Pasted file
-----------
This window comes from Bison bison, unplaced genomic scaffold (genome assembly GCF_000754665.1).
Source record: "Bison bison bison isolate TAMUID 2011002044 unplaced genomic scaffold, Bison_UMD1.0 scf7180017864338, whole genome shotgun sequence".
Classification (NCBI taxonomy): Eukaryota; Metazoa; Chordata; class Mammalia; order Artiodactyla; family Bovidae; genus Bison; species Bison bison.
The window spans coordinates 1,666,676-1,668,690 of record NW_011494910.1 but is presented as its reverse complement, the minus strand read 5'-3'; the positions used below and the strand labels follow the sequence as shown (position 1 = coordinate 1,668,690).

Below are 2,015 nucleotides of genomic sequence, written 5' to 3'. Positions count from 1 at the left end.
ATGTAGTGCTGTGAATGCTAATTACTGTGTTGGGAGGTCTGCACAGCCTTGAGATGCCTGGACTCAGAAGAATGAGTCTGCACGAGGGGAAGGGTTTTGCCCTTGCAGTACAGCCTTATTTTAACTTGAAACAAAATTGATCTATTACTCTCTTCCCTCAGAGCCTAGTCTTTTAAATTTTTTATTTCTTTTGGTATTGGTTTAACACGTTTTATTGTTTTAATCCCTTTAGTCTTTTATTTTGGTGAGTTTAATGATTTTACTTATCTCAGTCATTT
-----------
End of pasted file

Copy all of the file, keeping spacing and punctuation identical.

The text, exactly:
This window comes from Bison bison, unplaced genomic scaffold (genome assembly GCF_000754665.1).
Source record: "Bison bison bison isolate TAMUID 2011002044 unplaced genomic scaffold, Bison_UMD1.0 scf7180017864338, whole genome shotgun sequence".
Classification (NCBI taxonomy): Eukaryota; Metazoa; Chordata; class Mammalia; order Artiodactyla; family Bovidae; genus Bison; species Bison bison.
The window spans coordinates 1,666,676-1,668,690 of record NW_011494910.1 but is presented as its reverse complement, the minus strand read 5'-3'; the positions used below and the strand labels follow the sequence as shown (position 1 = coordinate 1,668,690).

Below are 2,015 nucleotides of genomic sequence, written 5' to 3'. Positions count from 1 at the left end.
ATGTAGTGCTGTGAATGCTAATTACTGTGTTGGGAGGTCTGCACAGCCTTGAGATGCCTGGACTCAGAAGAATGAGTCTGCACGAGGGGAAGGGTTTTGCCCTTGCAGTACAGCCTTATTTTAACTTGAAACAAAATTGATCTATTACTCTCTTCCCTCAGAGCCTAGTCTTTTAAATTTTTTATTTCTTTTGGTATTGGTTTAACACGTTTTATTGTTTTAATCCCTTTAGTCTTTTATTTTGGTGAGTTTAATGATTTTACTTATCTCAGTCATTT